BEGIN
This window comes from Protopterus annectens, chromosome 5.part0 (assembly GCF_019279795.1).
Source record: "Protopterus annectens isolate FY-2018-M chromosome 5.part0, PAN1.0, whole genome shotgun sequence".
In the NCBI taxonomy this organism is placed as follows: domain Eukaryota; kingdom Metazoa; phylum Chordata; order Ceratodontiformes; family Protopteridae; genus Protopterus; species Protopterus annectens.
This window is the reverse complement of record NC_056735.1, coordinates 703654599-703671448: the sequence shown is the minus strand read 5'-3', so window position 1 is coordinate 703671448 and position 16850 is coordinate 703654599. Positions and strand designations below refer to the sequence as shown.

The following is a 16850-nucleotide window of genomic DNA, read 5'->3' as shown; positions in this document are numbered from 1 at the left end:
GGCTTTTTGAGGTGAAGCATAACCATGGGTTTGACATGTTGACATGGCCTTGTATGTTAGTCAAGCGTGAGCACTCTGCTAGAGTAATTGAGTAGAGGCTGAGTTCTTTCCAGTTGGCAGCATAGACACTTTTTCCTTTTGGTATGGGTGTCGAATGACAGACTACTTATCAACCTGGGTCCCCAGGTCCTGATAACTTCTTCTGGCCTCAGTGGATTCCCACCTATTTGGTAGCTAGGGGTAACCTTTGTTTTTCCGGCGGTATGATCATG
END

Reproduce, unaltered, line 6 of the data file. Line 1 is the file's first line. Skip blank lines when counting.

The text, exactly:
GGCTTTTTGAGGTGAAGCATAACCATGGGTTTGACATGTTGACATGGCCTTGTATGTTAGTCAAGCGTGAGCACTCTGCTAGAGTAATTGAGTAGAGGCTGAGTTCTTTCCAGTTGGCAGCATAGACACTTTTTCCTTTTGGTATGGGTGTCGAATGACAGACTACTTATCAACCTGGGTCCCCAGGTCCTGATAACTTCTTCTGGCCTCAGTGGATTCCCACCTATTTGGTAGCTAGGGGTAACCTTTGTTTTTCCGGCGGTATGATCATG